With the National Grid struggling to cope with increased demand for electricity, Riello UPS’s Leo Craig explains why using UPS batteries for energy storage is an increasingly viable solution.
In the last three years alone, 15 power stations have been decommissioned. But energy regulator Ofgem predicts the UK’s electricity demand will actually double by 2050.
How do we square the circle of growing need with the National Grid’s dwindling power supply? Riello UPS General Manager Leo Craig explains to Data Centre Dynamics magazine how the potential of UPS battery storage might offer a solution.
In kicking off, Leo points to several reports that claim IT and data centre professionals are concerned with the reliability of the country’s electricity network. To solve this conundrum, many data centres are implementing energy efficiency measures.
Other data centres are also entering contracts with Distribution Network Operators (DNOs). These deals see them go ‘off grid’ and use their generators to provide their power. However, this relies on burning fossil fuels and increases damaging carbon emissions.
Using UPS Batteries For Energy Storage
However, the increasing affordability of lithium ion (li-ion) UPS batteries has the potential to be a real game-changer.
Taking up less than half the space but providing comparable power density to sealed lead-acid batteries, li-ion models have far higher cycle rates and recharge much, much quicker too.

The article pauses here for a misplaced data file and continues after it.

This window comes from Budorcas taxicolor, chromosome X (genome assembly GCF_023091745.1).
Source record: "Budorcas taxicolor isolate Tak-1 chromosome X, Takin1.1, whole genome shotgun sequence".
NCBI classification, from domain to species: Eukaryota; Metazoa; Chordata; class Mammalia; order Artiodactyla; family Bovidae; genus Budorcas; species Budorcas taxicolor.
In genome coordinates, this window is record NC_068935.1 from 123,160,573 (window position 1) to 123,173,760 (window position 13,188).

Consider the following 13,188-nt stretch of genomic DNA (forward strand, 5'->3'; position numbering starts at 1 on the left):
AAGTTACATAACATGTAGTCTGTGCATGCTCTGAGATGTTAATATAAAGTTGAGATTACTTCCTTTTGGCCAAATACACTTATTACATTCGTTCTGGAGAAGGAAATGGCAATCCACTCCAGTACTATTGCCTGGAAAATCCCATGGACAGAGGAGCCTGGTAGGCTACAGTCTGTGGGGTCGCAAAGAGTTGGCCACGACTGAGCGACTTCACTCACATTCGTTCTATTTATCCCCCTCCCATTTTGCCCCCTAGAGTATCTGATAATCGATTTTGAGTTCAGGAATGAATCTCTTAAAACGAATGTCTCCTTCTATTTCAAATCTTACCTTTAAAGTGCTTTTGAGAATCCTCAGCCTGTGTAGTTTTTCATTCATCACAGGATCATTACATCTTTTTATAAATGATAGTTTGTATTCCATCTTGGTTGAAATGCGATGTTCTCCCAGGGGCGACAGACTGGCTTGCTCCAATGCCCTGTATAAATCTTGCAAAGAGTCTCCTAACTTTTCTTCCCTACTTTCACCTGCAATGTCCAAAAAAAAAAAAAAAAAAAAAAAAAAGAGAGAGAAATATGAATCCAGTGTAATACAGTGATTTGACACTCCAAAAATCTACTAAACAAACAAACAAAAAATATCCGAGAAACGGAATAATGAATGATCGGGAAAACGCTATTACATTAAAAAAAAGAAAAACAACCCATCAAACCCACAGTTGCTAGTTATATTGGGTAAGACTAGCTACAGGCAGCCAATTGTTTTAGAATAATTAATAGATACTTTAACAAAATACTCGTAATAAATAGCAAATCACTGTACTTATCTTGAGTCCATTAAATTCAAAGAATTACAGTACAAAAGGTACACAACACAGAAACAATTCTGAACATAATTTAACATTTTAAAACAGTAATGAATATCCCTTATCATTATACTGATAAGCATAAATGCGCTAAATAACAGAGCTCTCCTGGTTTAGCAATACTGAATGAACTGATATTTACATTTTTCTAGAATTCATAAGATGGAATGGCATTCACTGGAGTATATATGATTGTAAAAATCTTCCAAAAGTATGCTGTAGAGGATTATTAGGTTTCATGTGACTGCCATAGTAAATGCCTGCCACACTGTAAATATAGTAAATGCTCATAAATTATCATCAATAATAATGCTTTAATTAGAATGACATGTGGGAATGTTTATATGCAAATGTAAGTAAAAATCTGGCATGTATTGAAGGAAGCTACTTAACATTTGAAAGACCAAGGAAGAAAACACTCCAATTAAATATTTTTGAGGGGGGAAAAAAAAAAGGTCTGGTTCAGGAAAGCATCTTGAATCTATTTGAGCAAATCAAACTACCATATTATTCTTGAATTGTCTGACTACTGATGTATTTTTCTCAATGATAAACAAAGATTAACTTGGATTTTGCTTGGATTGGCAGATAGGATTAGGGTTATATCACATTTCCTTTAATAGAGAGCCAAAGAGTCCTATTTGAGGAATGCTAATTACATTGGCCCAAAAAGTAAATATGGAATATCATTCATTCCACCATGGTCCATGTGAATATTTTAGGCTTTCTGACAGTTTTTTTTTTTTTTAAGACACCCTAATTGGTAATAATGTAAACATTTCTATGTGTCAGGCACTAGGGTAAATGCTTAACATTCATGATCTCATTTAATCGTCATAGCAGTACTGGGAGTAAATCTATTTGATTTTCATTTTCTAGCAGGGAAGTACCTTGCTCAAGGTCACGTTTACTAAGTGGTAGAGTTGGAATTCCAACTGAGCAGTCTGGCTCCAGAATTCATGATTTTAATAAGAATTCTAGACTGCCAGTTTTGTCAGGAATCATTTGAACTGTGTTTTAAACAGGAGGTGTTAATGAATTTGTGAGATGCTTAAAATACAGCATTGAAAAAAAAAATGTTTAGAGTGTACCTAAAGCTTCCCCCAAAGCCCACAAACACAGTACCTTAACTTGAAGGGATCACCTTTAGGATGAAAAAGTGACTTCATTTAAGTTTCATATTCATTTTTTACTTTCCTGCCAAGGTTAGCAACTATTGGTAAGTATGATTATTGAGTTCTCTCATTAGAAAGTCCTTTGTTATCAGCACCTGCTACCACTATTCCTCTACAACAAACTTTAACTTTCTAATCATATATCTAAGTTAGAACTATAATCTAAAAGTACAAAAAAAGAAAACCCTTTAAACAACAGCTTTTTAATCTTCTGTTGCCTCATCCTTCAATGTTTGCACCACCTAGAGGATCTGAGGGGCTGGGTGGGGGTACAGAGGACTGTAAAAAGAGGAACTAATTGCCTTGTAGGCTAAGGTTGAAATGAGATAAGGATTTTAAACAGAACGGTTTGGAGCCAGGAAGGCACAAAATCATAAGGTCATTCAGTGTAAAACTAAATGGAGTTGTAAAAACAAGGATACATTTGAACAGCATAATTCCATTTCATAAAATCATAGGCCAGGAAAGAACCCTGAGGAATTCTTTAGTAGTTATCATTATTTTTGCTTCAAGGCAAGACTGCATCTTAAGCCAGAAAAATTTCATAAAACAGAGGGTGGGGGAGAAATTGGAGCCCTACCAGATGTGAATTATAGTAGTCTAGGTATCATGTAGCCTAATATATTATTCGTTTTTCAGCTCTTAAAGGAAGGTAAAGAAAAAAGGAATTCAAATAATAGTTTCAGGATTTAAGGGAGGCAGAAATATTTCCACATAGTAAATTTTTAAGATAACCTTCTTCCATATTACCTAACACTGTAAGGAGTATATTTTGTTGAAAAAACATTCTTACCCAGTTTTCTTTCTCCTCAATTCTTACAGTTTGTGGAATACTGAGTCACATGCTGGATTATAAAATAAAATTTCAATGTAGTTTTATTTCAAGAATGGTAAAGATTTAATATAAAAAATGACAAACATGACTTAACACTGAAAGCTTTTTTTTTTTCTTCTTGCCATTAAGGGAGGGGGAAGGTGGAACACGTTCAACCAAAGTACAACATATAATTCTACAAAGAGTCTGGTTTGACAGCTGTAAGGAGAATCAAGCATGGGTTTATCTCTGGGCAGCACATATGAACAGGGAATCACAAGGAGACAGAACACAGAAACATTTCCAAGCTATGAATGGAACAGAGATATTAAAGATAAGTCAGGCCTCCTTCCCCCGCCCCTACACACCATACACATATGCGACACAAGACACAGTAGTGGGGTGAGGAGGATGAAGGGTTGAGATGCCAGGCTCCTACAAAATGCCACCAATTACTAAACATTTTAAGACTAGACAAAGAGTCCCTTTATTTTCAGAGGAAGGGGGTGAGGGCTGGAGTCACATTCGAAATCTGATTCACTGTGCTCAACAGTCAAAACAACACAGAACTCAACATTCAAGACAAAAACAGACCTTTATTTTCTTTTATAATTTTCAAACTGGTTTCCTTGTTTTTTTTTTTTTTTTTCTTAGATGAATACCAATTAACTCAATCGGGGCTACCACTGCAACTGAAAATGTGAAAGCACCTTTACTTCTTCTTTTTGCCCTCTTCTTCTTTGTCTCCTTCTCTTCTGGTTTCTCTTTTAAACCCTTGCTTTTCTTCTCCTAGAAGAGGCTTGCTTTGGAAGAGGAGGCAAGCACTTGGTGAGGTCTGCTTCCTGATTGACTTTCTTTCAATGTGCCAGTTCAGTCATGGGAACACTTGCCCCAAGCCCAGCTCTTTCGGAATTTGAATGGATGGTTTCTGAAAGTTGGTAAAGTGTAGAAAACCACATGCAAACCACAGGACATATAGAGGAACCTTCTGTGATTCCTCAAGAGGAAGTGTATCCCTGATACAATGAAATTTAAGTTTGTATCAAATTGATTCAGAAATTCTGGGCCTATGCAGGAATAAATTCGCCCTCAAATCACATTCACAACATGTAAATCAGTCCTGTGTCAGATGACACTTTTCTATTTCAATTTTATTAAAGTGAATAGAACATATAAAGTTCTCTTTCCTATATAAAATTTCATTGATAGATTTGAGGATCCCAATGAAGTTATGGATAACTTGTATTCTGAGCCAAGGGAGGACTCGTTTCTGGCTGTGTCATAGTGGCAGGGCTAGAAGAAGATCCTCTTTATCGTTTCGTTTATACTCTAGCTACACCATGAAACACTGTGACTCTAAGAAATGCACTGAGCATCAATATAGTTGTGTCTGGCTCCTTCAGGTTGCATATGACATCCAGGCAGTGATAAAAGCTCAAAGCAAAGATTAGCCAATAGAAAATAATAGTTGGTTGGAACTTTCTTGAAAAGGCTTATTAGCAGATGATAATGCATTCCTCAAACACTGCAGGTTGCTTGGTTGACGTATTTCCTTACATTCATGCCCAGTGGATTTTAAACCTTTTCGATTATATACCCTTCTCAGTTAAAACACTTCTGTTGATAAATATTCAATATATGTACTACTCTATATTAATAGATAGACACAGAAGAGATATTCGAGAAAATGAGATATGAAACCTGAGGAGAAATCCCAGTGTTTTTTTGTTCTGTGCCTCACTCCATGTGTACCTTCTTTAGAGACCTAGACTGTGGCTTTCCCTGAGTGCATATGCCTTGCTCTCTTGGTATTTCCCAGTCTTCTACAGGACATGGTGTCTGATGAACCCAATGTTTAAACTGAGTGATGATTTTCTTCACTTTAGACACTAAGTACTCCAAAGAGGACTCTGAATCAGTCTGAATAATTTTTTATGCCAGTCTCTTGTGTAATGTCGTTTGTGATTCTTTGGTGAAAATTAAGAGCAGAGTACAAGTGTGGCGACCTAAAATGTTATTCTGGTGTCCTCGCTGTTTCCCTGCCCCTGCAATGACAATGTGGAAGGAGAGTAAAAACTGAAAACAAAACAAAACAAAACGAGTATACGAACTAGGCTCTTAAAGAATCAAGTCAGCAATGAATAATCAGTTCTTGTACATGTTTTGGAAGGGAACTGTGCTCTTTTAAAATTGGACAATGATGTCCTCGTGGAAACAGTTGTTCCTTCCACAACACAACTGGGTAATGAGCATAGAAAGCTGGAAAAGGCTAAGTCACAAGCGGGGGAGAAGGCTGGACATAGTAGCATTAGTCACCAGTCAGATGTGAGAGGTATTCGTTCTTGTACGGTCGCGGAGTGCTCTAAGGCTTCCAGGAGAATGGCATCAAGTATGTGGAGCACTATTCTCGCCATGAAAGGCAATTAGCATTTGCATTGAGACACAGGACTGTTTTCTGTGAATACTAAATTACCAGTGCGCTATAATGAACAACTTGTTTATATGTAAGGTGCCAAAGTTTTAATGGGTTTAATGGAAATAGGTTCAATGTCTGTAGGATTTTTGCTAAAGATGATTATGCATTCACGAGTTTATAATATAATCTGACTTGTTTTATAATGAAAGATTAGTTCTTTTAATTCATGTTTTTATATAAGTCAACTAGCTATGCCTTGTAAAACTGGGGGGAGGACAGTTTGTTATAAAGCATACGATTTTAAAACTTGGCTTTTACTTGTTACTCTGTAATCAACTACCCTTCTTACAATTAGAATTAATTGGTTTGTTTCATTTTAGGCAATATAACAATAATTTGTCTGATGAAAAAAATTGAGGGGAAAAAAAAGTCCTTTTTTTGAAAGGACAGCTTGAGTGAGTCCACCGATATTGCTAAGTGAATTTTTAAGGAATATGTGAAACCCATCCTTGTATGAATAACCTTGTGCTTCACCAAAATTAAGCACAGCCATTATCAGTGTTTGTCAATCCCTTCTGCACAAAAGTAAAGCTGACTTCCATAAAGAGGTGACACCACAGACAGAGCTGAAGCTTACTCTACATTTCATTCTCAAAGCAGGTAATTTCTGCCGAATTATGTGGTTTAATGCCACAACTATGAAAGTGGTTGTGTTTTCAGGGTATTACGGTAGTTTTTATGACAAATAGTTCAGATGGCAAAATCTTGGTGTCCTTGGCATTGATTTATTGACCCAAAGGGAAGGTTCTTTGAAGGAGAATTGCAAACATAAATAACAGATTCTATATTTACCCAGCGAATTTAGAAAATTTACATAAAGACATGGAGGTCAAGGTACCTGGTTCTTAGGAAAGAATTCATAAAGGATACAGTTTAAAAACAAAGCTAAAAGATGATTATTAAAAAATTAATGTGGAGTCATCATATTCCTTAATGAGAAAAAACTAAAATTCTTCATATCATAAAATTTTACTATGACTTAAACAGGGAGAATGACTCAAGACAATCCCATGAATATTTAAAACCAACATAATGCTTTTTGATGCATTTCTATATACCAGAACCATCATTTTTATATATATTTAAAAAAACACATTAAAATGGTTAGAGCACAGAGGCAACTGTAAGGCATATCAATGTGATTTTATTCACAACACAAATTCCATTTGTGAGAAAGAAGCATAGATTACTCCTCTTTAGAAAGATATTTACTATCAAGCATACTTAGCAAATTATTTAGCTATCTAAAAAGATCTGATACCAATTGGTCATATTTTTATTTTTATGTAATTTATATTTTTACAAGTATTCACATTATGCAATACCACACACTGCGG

Leo explains how these characteristics make it possible for data centres to use their uninterruptible power supplies and batteries to accumulate electricity. This power can either be used to run the data centre instead of mains supply during more expensive peak times.
Embracing lithhium ion battery technology will undoubtedly require a radical shift in mindset. Traditionally a UPS is only used on critical loads inside the data centre. Generators provide standby power for non-critical equipment such as air conditioning.
In addition, the article goes on to explore the rise in modular data centres. This trend promotes scalability and efficiency without sacrificing reliability. These characteristics go hand-in-hand with some of the key regulations and legislation set to be introduced.
Whilst it is purely a voluntary measure at the moment, the European Commission’s ‘Code of Conduct for Energy Efficiency in a data centre’ may well be the forerunner for more stringent – and mandatory – legislation in the future.
Read the full article on page 39-40 of Data Centre Dynamics